For clinical purposes, toxic agents can be divided into two classes: those for which a specific treatment or antidote exists and those for which there is no specific treatment. For the vast majority of drugs and other chemicals, there is no specific treatment; symptomatic medical care that supports vital functions is the only strategy.
Supportive therapy is the mainstay of the treatment of drug poisoning. The adage, "Treat the patient, not the poison," remains the most basic and important principle of clinical toxicology. Maintenance of respiration and circulation takes precedence. Serial measurement and charting of vital signs and important reflexes help to judge the progress of intoxication, response to therapy, and need for additional treatment. This monitoring usually requires hospitalization. The classification in Table 64-3 helps to define the severity of CNS intoxication. Treatment with large doses of stimulants and sedatives often causes more harm than the poison. Chemical antidotes should be used judiciously; heroic measures seldom are necessary.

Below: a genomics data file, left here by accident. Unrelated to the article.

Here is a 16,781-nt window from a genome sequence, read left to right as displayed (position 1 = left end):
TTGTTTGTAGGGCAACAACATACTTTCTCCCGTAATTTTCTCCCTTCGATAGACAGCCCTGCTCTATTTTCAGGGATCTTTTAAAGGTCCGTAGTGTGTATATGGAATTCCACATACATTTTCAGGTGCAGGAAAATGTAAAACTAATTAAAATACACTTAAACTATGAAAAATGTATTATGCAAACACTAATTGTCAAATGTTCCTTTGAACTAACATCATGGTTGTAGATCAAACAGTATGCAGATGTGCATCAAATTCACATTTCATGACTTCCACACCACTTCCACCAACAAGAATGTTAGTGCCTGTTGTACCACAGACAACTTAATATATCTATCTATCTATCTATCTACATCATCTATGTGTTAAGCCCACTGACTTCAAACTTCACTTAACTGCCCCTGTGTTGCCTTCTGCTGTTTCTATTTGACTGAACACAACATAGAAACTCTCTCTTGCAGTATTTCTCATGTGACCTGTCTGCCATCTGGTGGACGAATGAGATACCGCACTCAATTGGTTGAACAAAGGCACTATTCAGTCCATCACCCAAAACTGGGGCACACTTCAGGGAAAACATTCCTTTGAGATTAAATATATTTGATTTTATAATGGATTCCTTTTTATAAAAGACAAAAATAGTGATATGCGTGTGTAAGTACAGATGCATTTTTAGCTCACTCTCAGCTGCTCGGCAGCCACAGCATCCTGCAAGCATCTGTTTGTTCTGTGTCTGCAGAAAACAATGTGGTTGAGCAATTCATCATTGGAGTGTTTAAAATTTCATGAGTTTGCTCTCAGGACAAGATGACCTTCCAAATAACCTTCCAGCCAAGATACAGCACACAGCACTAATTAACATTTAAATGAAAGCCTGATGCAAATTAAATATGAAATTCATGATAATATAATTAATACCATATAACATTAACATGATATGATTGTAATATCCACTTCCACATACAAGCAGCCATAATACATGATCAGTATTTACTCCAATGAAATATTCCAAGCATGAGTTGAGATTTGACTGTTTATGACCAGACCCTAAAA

Treatment of acute poisoning must be prompt. The first goal is to maintain the vital functions if their impairment is imminent. The second goal is to keep the concentration of poison in the crucial tissues as low as possible by preventing absorption and enhancing elimination. The third goal is to combat the pharmacological and toxicological effects at the effector sites.
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